WICN 90.5 FM host Howard Caplan kindly shared a recording of the interview he had with Massachusetts band director Jamie Clark (THE Mr. Clark) and me during his Saturday Swing Session show.
We listened to recordings of Clark’s middle school jazz band from Southborough’s Trottier Middle School, as well as discussed teaching, inspiring young musicians, and the book, Mr. Clark’s Big Band: A Year of Laughter, Tears and Jazz in a Middle School Band Room.
Take a listen:
I had a blast appearing on WICN 90.5FM Jazz+ for New England with Jamie Clark (THE Mr. Clark from the book) to talk jazz, music education, the Trottier Middle School Big Band, and just how much coffee Jamie actually drinks.
Host Howard Caplan played excerpts of pieces performed by the 2012-2013 Big Band — whose year is chronicled in Mr. Clark’s Big Band — and spoke with us about Jamie’s teaching, about Jamie’s penchant for tossing pencils, and how he inspires his students to play top-notch music that sounds as if it’s produced by much wiser, more experienced musicians.
A link to the specific interview will be forthcoming. In the meantime, for two weeks only, a stream of the February 17 “The Saturday Swing Session” is available online. The interview with Jamie and me appears in the last thirty minutes of the program.
The trio that make up the Hopkinton Coffee Break hosts — Darlene Hayes, Colleen Wright, and Patricia Duarte — recently invited me to dish with them about my writing, my kids, and journalism during their lively half-hour weekly talk show.
We discussed my latest book, Mr. Clark’s Big Band (2017), about a Southborough jazz band led by a risk-taking teacher, as well as my other books, Mortified: A Novel About Oversharing (2013), about a fictional blogger who reveals way too much personal info online, and my collection of humor/parenting columns from when my three children were but wee youngin’s, A Suburban Mom: Notes from the Asylum (2007).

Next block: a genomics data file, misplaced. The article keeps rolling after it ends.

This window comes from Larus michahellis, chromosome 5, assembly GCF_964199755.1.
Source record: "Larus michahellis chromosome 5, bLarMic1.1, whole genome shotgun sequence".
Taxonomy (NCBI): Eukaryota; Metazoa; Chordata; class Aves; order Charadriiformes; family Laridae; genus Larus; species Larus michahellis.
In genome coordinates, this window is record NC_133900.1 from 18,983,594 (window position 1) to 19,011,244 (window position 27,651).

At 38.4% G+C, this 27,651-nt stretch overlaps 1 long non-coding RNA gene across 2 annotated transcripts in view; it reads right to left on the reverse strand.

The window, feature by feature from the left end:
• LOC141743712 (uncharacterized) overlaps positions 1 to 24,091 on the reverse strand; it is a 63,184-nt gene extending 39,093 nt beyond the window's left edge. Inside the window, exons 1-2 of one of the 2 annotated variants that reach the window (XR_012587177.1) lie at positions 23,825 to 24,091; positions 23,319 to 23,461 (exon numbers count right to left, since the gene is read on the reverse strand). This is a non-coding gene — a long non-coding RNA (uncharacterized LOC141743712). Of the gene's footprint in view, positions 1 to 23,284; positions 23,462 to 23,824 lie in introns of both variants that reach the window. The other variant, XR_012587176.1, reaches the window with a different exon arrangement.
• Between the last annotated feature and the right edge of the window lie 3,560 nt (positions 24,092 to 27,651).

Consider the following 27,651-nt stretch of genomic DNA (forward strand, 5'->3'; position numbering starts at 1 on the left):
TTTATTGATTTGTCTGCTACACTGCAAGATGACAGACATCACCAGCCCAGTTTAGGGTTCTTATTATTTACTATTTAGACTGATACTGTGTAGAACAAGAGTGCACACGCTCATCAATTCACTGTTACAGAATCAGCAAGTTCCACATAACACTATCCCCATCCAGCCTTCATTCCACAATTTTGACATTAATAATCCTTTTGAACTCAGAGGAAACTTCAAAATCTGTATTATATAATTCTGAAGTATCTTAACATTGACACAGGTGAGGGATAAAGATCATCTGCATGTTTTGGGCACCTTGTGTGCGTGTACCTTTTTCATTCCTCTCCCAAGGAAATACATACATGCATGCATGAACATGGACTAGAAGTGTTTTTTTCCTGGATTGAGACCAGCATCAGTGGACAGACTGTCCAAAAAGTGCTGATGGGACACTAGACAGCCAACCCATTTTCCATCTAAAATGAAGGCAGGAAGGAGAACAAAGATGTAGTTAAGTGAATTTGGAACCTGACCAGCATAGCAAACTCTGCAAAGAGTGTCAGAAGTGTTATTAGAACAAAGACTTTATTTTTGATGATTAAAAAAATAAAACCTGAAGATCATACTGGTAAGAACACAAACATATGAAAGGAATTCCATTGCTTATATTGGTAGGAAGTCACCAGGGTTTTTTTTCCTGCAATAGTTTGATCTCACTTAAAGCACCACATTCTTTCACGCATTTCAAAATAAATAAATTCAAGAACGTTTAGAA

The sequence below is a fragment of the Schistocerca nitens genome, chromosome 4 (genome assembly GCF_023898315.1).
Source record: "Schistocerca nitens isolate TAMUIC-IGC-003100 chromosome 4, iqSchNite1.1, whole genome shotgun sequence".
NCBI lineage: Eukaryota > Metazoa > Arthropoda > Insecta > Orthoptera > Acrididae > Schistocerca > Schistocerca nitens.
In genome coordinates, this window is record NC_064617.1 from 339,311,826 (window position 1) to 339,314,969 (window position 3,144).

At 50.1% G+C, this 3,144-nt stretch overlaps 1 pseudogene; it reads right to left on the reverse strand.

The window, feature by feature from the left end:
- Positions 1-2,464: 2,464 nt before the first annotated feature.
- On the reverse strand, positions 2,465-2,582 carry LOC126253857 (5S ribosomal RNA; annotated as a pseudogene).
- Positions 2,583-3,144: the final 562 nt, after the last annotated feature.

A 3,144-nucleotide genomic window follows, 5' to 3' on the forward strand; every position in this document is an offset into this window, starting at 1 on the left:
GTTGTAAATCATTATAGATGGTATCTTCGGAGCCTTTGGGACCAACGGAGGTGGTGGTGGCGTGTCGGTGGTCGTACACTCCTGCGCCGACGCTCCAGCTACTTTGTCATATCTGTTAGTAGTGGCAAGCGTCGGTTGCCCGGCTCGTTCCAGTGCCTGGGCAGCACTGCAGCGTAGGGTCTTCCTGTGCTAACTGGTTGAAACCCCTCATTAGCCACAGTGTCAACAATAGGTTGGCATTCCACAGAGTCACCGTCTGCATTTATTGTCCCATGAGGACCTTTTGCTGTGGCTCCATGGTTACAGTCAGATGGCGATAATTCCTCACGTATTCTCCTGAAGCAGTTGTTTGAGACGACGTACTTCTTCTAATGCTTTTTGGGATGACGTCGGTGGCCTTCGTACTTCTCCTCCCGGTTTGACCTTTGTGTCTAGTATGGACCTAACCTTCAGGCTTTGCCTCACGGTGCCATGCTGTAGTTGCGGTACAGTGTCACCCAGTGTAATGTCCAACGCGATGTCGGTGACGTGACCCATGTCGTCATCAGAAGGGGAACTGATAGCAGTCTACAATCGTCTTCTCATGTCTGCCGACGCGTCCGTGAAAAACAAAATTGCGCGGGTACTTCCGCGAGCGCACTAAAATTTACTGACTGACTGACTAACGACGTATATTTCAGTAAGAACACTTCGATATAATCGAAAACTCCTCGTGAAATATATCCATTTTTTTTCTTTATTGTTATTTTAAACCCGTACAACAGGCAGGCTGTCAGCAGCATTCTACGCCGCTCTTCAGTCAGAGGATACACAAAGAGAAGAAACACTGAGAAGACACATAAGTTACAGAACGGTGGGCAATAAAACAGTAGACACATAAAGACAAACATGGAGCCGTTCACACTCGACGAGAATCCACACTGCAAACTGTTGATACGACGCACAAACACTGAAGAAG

In honor of Super Bowl Sunday weekend, here’s a special original piece by yours truly.
*Spoilers ahead from the latest episode of This is Us.*
In the final moments of the last episode of the ten-hanky drama This Is Us, viewers learn that Jack Pearson, the father of three teenagers, will likely die in a house fire after the finicky Crock-Pot he and his wife Rebecca received from a neighbor, fatally malfunctions. The tight shot on the family’s battery-less smoke alarm, combined with an earlier scene of a wailing Rebecca in front of the Pearsons’ burned-out house, have foreshadowed this ugly turn of events for weeks.
But the first indication that Super Bowl Sunday would be the night of the house fire was when the oh-my-God-something-bad’s-gonna-happen music — those spare piano notes, the aching voice and lyrics — started playing at the end of the most recent episode. You just knew what would happen next. You could just feel it.
The League of Women Voters of the Worcester Area recently posted the video of the late-2017 panel of journalists and news media educators discussing the importance of media literacy and how to combat the scourge of “fake news.”
The 33-minute video above is of the second half of the panel discussion, the academic portion in which I participated as a faculty member at Northeastern University’s Journalism Department. Joining me were fellow panelists Chris Gilbert, Assumption College assistant professor of Communications, and Mary Robb, Andover High School civics and media literacy teacher.
Southborough middle school music director Jamie Clark, the main character (and real-life dude) in Mr. Clark’s Big Band, and I will be making a joint appearance on Saturday, Feb. 17 from 11:25 a.m. through noon with “The Saturday Swing Session with Howard Caplan” on WICN Public Radio 90.5 FM, Jazz+ for New England.
Clark and I will be chatting about the history of the Trottier Middle School’s elite Big Band, including its evolution, and the shelf-load of awards it has accumulated during Clark’s tenure, as well as how the book Mr. Clark’s Big Band, about the 2012-2013 Big Band, came to be. Excerpts of recordings of Trottier Big Bands, including the ensemble featured in the book, will be played during the broadcast.
Given Clark’s penchant for loquaciousness, don’t be surprised if he attempts to hijack the show and stretch our 35-minute appearance into a marathon take over of the airwaves. Ya never know.
You can stream the interview live at: wicn.org.
Image credit: WICN.